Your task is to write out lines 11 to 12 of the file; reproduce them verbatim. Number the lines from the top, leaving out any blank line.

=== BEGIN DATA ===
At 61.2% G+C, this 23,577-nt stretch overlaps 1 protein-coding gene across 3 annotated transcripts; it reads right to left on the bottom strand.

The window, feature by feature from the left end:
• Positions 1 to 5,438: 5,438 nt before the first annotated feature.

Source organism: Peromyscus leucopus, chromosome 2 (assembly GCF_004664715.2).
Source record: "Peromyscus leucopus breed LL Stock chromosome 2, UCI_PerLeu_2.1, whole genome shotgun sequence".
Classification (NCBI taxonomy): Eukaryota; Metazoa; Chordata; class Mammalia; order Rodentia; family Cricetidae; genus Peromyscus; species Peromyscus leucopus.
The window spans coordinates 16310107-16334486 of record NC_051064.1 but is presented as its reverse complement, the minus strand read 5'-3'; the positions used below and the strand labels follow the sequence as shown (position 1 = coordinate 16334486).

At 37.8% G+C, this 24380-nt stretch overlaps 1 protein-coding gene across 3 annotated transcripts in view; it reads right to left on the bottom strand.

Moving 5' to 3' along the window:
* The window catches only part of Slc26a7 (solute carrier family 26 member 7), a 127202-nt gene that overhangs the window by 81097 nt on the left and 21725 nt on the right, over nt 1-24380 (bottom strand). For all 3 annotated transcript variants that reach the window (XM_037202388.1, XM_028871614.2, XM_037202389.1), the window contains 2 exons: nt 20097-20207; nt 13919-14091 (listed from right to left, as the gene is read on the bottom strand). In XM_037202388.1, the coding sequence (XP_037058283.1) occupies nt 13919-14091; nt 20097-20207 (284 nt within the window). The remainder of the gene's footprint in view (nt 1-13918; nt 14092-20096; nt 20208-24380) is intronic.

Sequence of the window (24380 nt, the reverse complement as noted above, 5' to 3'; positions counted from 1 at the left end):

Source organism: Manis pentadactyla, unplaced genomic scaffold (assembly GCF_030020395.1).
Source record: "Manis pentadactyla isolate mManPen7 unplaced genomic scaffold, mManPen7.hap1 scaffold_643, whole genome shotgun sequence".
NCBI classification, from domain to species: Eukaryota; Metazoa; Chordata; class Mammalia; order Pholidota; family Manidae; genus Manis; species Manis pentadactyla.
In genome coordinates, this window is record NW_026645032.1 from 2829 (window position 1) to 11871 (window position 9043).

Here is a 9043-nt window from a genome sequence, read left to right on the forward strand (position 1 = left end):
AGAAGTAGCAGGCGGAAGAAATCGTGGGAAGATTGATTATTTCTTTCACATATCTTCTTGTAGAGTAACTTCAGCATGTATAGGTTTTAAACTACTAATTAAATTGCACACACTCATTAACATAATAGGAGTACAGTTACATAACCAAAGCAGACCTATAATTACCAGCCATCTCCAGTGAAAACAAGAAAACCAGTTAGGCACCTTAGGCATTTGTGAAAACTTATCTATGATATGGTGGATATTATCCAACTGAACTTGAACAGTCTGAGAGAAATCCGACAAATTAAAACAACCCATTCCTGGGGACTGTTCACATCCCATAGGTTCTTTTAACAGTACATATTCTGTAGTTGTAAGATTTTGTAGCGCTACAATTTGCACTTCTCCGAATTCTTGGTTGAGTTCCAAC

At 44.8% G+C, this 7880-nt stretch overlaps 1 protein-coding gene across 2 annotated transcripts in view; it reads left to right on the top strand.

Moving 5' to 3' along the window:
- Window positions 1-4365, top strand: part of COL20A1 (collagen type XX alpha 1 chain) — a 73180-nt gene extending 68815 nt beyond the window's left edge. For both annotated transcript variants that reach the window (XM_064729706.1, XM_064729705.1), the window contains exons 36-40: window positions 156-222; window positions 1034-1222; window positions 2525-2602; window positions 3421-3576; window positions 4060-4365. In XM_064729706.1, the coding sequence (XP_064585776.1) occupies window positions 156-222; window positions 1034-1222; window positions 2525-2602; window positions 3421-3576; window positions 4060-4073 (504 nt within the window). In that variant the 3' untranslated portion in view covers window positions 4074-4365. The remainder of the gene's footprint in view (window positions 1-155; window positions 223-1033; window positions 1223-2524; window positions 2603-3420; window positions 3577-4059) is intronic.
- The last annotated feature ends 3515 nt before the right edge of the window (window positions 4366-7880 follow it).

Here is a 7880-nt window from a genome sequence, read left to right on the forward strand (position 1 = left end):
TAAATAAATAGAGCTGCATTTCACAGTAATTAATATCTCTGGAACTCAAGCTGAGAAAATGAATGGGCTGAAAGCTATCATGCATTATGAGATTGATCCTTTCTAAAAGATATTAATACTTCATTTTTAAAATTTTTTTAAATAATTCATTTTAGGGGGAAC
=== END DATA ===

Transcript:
Sequence of the window (24380 nt, the reverse complement as noted above, 5' to 3'; positions counted from 1 at the left end):

Source organism: Manis pentadactyla, unplaced genomic scaffold (assembly GCF_030020395.1).